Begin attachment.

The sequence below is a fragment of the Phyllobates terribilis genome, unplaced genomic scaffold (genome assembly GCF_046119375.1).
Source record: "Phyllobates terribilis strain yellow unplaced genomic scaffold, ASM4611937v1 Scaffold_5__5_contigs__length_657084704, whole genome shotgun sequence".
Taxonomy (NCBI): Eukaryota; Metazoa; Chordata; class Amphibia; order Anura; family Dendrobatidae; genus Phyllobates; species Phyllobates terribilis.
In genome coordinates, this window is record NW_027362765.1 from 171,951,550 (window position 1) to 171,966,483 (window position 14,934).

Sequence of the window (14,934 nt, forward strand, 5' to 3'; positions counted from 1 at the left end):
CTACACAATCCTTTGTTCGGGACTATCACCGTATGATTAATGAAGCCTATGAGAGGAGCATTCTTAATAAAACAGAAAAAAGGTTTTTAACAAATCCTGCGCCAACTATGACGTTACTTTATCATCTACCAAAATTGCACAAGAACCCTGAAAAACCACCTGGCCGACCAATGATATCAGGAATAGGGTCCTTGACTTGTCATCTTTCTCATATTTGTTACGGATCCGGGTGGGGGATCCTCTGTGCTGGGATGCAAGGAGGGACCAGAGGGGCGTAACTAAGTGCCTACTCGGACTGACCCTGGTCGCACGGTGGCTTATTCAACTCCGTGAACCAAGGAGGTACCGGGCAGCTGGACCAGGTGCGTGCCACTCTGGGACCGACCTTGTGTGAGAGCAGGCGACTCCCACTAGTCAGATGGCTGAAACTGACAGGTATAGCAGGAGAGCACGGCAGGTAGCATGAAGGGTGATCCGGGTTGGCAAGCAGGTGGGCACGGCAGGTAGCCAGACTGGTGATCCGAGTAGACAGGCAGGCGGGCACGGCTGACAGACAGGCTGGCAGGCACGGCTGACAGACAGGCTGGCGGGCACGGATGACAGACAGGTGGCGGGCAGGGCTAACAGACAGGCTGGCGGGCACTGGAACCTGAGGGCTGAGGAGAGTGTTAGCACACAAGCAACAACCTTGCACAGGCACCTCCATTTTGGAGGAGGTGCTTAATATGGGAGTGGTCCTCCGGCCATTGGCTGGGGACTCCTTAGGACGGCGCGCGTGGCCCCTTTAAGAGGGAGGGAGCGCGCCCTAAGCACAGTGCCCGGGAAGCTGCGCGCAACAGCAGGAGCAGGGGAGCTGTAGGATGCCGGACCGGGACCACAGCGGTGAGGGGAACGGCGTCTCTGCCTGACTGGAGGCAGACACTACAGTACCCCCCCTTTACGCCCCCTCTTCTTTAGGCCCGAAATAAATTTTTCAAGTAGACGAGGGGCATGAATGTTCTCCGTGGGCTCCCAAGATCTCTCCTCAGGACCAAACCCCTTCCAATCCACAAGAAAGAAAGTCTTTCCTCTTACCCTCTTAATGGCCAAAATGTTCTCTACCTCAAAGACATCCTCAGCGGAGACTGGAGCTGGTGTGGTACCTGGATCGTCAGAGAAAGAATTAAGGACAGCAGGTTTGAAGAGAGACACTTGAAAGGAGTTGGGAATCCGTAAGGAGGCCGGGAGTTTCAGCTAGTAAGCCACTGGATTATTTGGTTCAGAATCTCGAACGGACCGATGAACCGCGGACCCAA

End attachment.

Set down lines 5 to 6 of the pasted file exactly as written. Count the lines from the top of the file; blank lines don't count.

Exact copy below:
Sequence of the window (14,934 nt, forward strand, 5' to 3'; positions counted from 1 at the left end):
CTACACAATCCTTTGTTCGGGACTATCACCGTATGATTAATGAAGCCTATGAGAGGAGCATTCTTAATAAAACAGAAAAAAGGTTTTTAACAAATCCTGCGCCAACTATGACGTTACTTTATCATCTACCAAAATTGCACAAGAACCCTGAAAAACCACCTGGCCGACCAATGATATCAGGAATAGGGTCCTTGACTTGTCATCTTTCTCATATTTGTTACGGATCCGGGTGGGGGATCCTCTGTGCTGGGATGCAAGGAGGGACCAGAGGGGCGTAACTAAGTGCCTACTCGGACTGACCCTGGTCGCACGGTGGCTTATTCAACTCCGTGAACCAAGGAGGTACCGGGCAGCTGGACCAGGTGCGTGCCACTCTGGGACCGACCTTGTGTGAGAGCAGGCGACTCCCACTAGTCAGATGGCTGAAACTGACAGGTATAGCAGGAGAGCACGGCAGGTAGCATGAAGGGTGATCCGGGTTGGCAAGCAGGTGGGCACGGCAGGTAGCCAGACTGGTGATCCGAGTAGACAGGCAGGCGGGCACGGCTGACAGACAGGCTGGCAGGCACGGCTGACAGACAGGCTGGCGGGCACGGATGACAGACAGGTGGCGGGCAGGGCTAACAGACAGGCTGGCGGGCACTGGAACCTGAGGGCTGAGGAGAGTGTTAGCACACAAGCAACAACCTTGCACAGGCACCTCCATTTTGGAGGAGGTGCTTAATATGGGAGTGGTCCTCCGGCCATTGGCTGGGGACTCCTTAGGACGGCGCGCGTGGCCCCTTTAAGAGGGAGGGAGCGCGCCCTAAGCACAGTGCCCGGGAAGCTGCGCGCAACAGCAGGAGCAGGGGAGCTGTAGGATGCCGGACCGGGACCACAGCGGTGAGGGGAACGGCGTCTCTGCCTGACTGGAGGCAGACACTACAGTACCCCCCCTTTACGCCCCCTCTTCTTTAGGCCCGAAATAAATTTTTCAAGTAGACGAGGGGCATGAATGTTCTCCGTGGGCTCCCAAGATCTCTCCTCAGGACCAAACCCCTTCCAATCCACAAGAAAGAAAGTCTTTCCTCTTACCCTCTTAATGGCCAAAATGTTCTCTACCTCAAAGACATCCTCAGCGGAGACTGGAGCTGGTGTGGTACCTGGATCGTCAGAGAAAGAATTAAGGACAGCAGGTTTGAAGAGAGACACTTGAAAGGAGTTGGGAATCCGTAAGGAGGCCGGGAGTTTCAGCTAGTAAGCCACTGGATTATTTGGTTCAGAATCTCGAACGGACCGATGAACCGCGGACCCAA